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Saturday, January 11, 2014

Chris Christie: Crossing The Bridge To Resignation?

Chris Christie must be considering resigning as Governor.
"Bridgegate" is revealing long-suspected truths (including suspicions held by this commentator and expressed since this blog began in 2009) which are unpalatable to many voters and particularly to those who are apprehensive about growing government power (regardless of the party in charge).  Among other articles, see this critique from July 2010 of Christie's involvement with a nonprofit political group exempt from federal taxation under Section 501(c)(4) of the Internal Revenue Code. 
The resignation question was first broached publicly by WNBC-TV reporter Brian Thompson at the Thursday press conference.  It will not be the last time the question is asked, not unless Christie actually resigns before his next encounter with reporters or even checks his Twitter account (@GovChristie).
When do politicians resign? 
Criminal charges do not force them from office; well, not until they are taken out in cuffs.  Elected officials routinely win after being investigated, indicted and even convicted. (See former Union City Mayor William Musto, reelected the day after his federal conviction in May 1982.)
Politicians resign their offices when the public adulation and power rush they feel gets replaced by contempt (whether from colleagues, family, the public or the press) and they cannot escape a sense of crushing humiliation or sense of being utterly disrespected.  Elected officials quickly go from the center of attention to acutely feeling they have been abandoned by their friends and allies and left to fend off a growing swarm of sharks sensing blood in the water.  These sharks can be political or personal enemies, or the press, or the general public.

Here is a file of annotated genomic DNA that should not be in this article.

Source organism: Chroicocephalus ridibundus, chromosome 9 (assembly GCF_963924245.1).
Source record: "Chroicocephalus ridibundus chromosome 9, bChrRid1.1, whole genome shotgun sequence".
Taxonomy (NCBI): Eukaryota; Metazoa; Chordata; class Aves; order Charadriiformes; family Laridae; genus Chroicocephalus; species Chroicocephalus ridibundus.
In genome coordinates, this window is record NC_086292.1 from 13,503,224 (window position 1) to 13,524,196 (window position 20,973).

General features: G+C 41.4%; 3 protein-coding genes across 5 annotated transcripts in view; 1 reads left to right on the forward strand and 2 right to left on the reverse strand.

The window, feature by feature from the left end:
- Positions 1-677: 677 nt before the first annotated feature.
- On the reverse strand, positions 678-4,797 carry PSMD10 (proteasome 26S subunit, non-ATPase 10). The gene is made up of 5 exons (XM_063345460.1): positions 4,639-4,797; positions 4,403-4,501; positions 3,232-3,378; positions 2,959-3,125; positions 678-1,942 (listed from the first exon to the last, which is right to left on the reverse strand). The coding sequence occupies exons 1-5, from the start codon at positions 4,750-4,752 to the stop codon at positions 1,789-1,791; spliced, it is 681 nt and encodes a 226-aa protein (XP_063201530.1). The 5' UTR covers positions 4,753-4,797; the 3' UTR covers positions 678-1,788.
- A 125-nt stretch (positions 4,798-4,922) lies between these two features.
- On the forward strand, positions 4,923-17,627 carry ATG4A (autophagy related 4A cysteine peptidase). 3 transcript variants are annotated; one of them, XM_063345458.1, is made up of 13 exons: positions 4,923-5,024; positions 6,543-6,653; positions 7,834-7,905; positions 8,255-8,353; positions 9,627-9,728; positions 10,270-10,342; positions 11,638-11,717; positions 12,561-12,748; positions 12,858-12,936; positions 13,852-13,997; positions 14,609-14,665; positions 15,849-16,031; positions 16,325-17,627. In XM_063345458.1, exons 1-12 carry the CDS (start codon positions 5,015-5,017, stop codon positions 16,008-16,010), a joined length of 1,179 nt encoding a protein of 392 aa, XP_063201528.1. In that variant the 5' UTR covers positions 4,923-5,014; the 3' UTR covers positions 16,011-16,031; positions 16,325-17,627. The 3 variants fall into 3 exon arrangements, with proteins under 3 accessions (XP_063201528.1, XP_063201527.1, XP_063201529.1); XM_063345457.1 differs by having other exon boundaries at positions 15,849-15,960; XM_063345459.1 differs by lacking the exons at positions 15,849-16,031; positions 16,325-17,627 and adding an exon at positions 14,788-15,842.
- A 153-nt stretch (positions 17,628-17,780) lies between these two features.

When the target's sense of hurt becomes so deep that it cannot be repaired, or that the attacks from outside (all sources) become so unrelenting that no answer, no press conference, no amount of hiding can offer a respite, the target reaches a tipping point where resignation may be the only way to stop the pain.
So is Chris Christie reaching the tipping point?
Consider that the most conservative columnist in New Jersey (my opinion and his) if not the entire country (his opinion) is now comparing Bridgegate with Watergate.
And now his political friends are beginning to abandon him.  Just moments ago, the Washington Post posted an article quoting former New Jersey Governor Tom Kean Sr. (with whom Christie got his start in politics as a teenage campaign volunteer) as asking,
" look at these other qualities and ask, do you really want that in your president?"
Each of these commentaries was posted in the last three hours  early Saturday morning (January 11th) right as I was drafting the original version of this article (since revised to add material).
Also consider that the New Jersey State Assembly Transportation Committee, which is investigating Bridgegate, unanimously voted to hold Christie's Port Authority lackey David Wildstein (fka Wally Edge) in contempt.  The unanimous vote from Republicans indicates that state Republicans may be about to abandon Christie.  (UPDATE: Assemblyman Wisniewski says impeachment is a possibility.) 
That is significant, given that Christie was recently rebuked by a majority of the State Senate Republican Caucus when he tried to replace current Senate Republican Leader Tom Kean Jr. (yes, the son of the aforementioned former Governor) with ally Senator Kevin O'Toole.  This shows Christie's previous iron-grip discipline on the New Jersey Republican Party may have been shaken.  Now it may be gone.

So, will Christie actually resign?